Accelerating malaria elimination in Cambodia: an intensified approach targeting at-risk populations | Malaria Journal

Reinforcing Program Goals

The IP has two objectives aimed at reducing transmission in areas of the country with the highest malaria burden: (1) to improve program coordination to ensure full implementation of the country’s Malaria Elimination Action Framework (MEAF) (2016-2020) and (2) to implement proactive approach to deploy interventions to rapidly reduce parasite hosts in high-risk populations. This IP focuses on forest visitors and migrants and mobile populations (MMPs) who may enter the forest for logging or other economic purposes and may stay in the forest for up to 2 weeks per trip. The first phase of the IP (IP1) took place from October 2018 to October 2019. The second phase of the IP (IP2) ran from November 2019 to December 2020.


To identify geographic areas for intervention, CNM and partners used MIS data to identify provinces, operational areas (ODs) and villages with the highest burden of reported malaria cases. IP1, seven provinces and nine ODs were selected (Figure 1). Among the selected ODs, the 30 most burdened HFCAs were selected for inclusion in the IP. These 30 HFCAs accounted for 75% of all malaria cases in the country in 2018 and 2019. Sites were reselected at the start of IP2; six of the seven provinces remained unchanged, with one change replacing Preah Vihear with Sihanoukville as conditions in Preah Vihear improved. 12 OD highest Plasmodium falciparum Cases were selected (as opposed to malaria cases of any species) and 36 HFCAs were selected among these 12 ODs. 77% of these HFCAs Plasmodium falciparum Cases occurred in the country between January 2018 and June 2019, the largest number of HFCAs considered procedurally feasible for operational and management strengthening activities. Overall, 45 HFCAs were included during IP; 21 HFCAs in IP1 and IP2, 9 HFCAs in IP1 only, and 15 HFCAs in IP2 only. A complete list of HFCAs included in the IP is provided in Additional File 1: Table S1. CNM used MIS data and consultations with each HFCA to identify ‘village hotspots’, areas where at-risk forest dwellers live or transit. These 141 hotspots (Additional file 1: Table S1) became the focal geographic sites for IP intervention. Each site received technical support from CNM, World Health Organization (WHO), Clinton Healthcare Initiative (CHAI), and civil society organizations located in the corresponding geographic area, namely Catholic Relief Services, CARE, Population Services International (PSI) , University Research Corporation (URC).

picture. 1

Selected sites receiving intensive program interventions and number of mobile malaria workers (MMWs) assigned according to identified malaria hotspots


In line with the main objectives of the IP, the implementation of OD received additional support from CNM, WHO and CSO to improve program coordination and ensure effective implementation of case management, including high levels of malaria detection, comprehensive treatment of all those diagnosed with malaria, and Effective referral for any serious cases. At the beginning of each phase of IP, long-lasting insecticide-treated nets (LLINs) were distributed to all households in targeted villages that did not have enough nets (less than one net per 1.8 people). Additional LLINs can then be distributed sequentially during the IP. IP includes additional technical support and supervision from CNM to OD, verifying optimal LLIN coverage in high-incidence villages, and ensuring full attendance at VMW monthly meetings. VMW holds monthly meetings to set testing goals and replenish case management supplies. ODs are encouraged to attend meetings to review data and guide performance.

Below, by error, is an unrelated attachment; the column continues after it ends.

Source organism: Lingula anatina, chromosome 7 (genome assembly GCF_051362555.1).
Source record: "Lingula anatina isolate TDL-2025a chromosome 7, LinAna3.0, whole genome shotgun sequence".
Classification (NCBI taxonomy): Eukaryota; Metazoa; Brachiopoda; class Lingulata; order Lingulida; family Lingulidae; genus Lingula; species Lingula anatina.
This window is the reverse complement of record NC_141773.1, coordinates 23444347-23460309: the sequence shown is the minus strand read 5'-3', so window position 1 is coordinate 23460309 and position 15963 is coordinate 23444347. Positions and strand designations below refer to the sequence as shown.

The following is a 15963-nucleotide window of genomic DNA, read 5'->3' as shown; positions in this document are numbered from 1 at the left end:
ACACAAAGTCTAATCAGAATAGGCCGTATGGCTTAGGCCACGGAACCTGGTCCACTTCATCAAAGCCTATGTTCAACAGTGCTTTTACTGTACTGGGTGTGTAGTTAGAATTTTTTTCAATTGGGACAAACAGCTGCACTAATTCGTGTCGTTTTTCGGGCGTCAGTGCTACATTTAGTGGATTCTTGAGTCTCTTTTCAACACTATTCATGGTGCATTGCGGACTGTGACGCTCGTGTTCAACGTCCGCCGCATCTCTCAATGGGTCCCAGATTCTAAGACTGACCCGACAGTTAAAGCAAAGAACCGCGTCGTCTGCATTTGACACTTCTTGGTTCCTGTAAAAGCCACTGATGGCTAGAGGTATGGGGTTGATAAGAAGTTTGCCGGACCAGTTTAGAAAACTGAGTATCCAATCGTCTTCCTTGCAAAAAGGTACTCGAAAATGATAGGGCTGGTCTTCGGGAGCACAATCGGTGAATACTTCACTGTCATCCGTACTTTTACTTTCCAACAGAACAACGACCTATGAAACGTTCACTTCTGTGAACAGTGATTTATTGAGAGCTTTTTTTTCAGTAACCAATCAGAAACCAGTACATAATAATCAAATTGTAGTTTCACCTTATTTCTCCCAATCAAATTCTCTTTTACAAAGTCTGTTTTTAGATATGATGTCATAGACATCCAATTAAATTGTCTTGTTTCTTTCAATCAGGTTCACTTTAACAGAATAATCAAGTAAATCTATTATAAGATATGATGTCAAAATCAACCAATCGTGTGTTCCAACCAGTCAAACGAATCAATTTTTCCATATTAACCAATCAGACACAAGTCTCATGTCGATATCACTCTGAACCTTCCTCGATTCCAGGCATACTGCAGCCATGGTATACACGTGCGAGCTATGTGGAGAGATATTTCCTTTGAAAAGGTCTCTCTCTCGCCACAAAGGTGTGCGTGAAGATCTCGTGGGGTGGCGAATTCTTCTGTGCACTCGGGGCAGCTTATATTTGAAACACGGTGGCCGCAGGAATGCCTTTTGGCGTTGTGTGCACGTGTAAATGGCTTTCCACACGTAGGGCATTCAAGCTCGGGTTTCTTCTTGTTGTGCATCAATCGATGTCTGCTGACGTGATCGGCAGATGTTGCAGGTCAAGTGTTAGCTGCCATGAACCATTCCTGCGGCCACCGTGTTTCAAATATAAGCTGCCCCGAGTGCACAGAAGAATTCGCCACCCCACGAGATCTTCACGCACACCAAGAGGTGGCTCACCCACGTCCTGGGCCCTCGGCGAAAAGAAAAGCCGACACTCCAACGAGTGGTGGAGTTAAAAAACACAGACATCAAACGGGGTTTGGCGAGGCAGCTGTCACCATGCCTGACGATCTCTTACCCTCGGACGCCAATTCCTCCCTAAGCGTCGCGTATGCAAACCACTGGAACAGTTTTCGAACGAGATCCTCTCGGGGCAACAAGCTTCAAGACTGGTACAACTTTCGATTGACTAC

The second goal of the IP is to implement an aggressive approach targeting high-risk populations and accelerating decline Plasmodium falciparum Cases in the target site. The main intervention is to hire additional MMWs, which target IP sites and identified hotspots. MMW is based closer to the forested areas where MMPs typically travel, and conducts specialized activities focusing on forestry workers and migrant populations. MMW performance is continuously tracked through monthly VMW/MMW meetings. MMW also participated in several training sessions in the IP course to ensure their knowledge on malaria detection and treatment was up to date and expanded their toolkit (e.g. adding paracetamol and mebendazole to treat those who tested negative for malaria people). There is also a certain number of MMWs within target sites that are managed not through CNM and IP, but through the Malaria Alliance (13). These MMWs are considered MMWs (not IPs) in the following analysis.

MMW’s responsibilities include:

  1. 1)

    Testing: Rapid diagnostic test (RDT) for all suspected cases according to CNM’s criteria, i.e. anyone who has a fever or has been to the forest in the past 1 week.

  2. 2)

    Treatment: Provide antimalarial treatment according to national guidelines, including single low-dose primaquine (SLDP) for all Plasmodium falciparum/mix Eligible individual case(14). IP expands access to SLDP for non-pregnant, non-breastfeeding individuals weighing 20kg and above, up from previous requirement of 50kg, and actively follows MMW to ensure all Plasmodium falciparumThe /mix case has received SLDP.

  3. 3)

    Tracking: Keep complete records of all activities including patient consultations on case report forms, active case detection (ACD) activities, questionnaires and forest pack registration.

  4. 4)

    Referral: Refer severe cases immediately to a health facility.

  5. 5)

    Malaria Knowledge: Attend VMW/MMW training and regular monthly meetings to ensure familiarity with malaria diagnosis and treatment.

  6. 6)

    work overtime Especially when the rangers are active, which means they are available 24 hours if a patient needs services.

  7. 7)

    Active detection and treatment: Twice a month, travel to forest malaria hotspots for ACD.

  8. 8)

    Commodity Availability: Maintain adequate stocks of RDTs and malaria drugs; attend monthly meetings, report on stocks, provide paper reports, replenish stocks.